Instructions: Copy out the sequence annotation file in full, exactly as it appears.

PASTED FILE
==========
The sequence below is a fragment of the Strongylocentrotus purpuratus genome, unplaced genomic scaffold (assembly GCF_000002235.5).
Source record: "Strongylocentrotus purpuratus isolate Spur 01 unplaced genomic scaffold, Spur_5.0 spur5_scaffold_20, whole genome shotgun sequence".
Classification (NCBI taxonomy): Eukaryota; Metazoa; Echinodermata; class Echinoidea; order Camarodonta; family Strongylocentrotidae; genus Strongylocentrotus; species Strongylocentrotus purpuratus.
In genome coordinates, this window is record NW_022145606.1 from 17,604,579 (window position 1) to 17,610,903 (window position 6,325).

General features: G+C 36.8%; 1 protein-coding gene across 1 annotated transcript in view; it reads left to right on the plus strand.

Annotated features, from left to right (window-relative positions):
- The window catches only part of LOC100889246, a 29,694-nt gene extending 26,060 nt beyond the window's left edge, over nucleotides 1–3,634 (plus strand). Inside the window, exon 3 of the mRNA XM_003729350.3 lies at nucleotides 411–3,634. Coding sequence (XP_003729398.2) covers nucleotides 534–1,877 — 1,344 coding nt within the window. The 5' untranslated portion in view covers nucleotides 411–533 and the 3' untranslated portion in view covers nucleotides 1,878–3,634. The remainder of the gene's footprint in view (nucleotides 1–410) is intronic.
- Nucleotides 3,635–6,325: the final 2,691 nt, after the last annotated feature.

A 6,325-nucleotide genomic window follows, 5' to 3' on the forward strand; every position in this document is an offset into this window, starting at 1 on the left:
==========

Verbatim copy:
The sequence below is a fragment of the Strongylocentrotus purpuratus genome, unplaced genomic scaffold (assembly GCF_000002235.5).
Source record: "Strongylocentrotus purpuratus isolate Spur 01 unplaced genomic scaffold, Spur_5.0 spur5_scaffold_20, whole genome shotgun sequence".
Classification (NCBI taxonomy): Eukaryota; Metazoa; Echinodermata; class Echinoidea; order Camarodonta; family Strongylocentrotidae; genus Strongylocentrotus; species Strongylocentrotus purpuratus.
In genome coordinates, this window is record NW_022145606.1 from 17,604,579 (window position 1) to 17,610,903 (window position 6,325).

General features: G+C 36.8%; 1 protein-coding gene across 1 annotated transcript in view; it reads left to right on the plus strand.

Annotated features, from left to right (window-relative positions):
- The window catches only part of LOC100889246, a 29,694-nt gene extending 26,060 nt beyond the window's left edge, over nucleotides 1–3,634 (plus strand). Inside the window, exon 3 of the mRNA XM_003729350.3 lies at nucleotides 411–3,634. Coding sequence (XP_003729398.2) covers nucleotides 534–1,877 — 1,344 coding nt within the window. The 5' untranslated portion in view covers nucleotides 411–533 and the 3' untranslated portion in view covers nucleotides 1,878–3,634. The remainder of the gene's footprint in view (nucleotides 1–410) is intronic.
- Nucleotides 3,635–6,325: the final 2,691 nt, after the last annotated feature.

A 6,325-nucleotide genomic window follows, 5' to 3' on the forward strand; every position in this document is an offset into this window, starting at 1 on the left: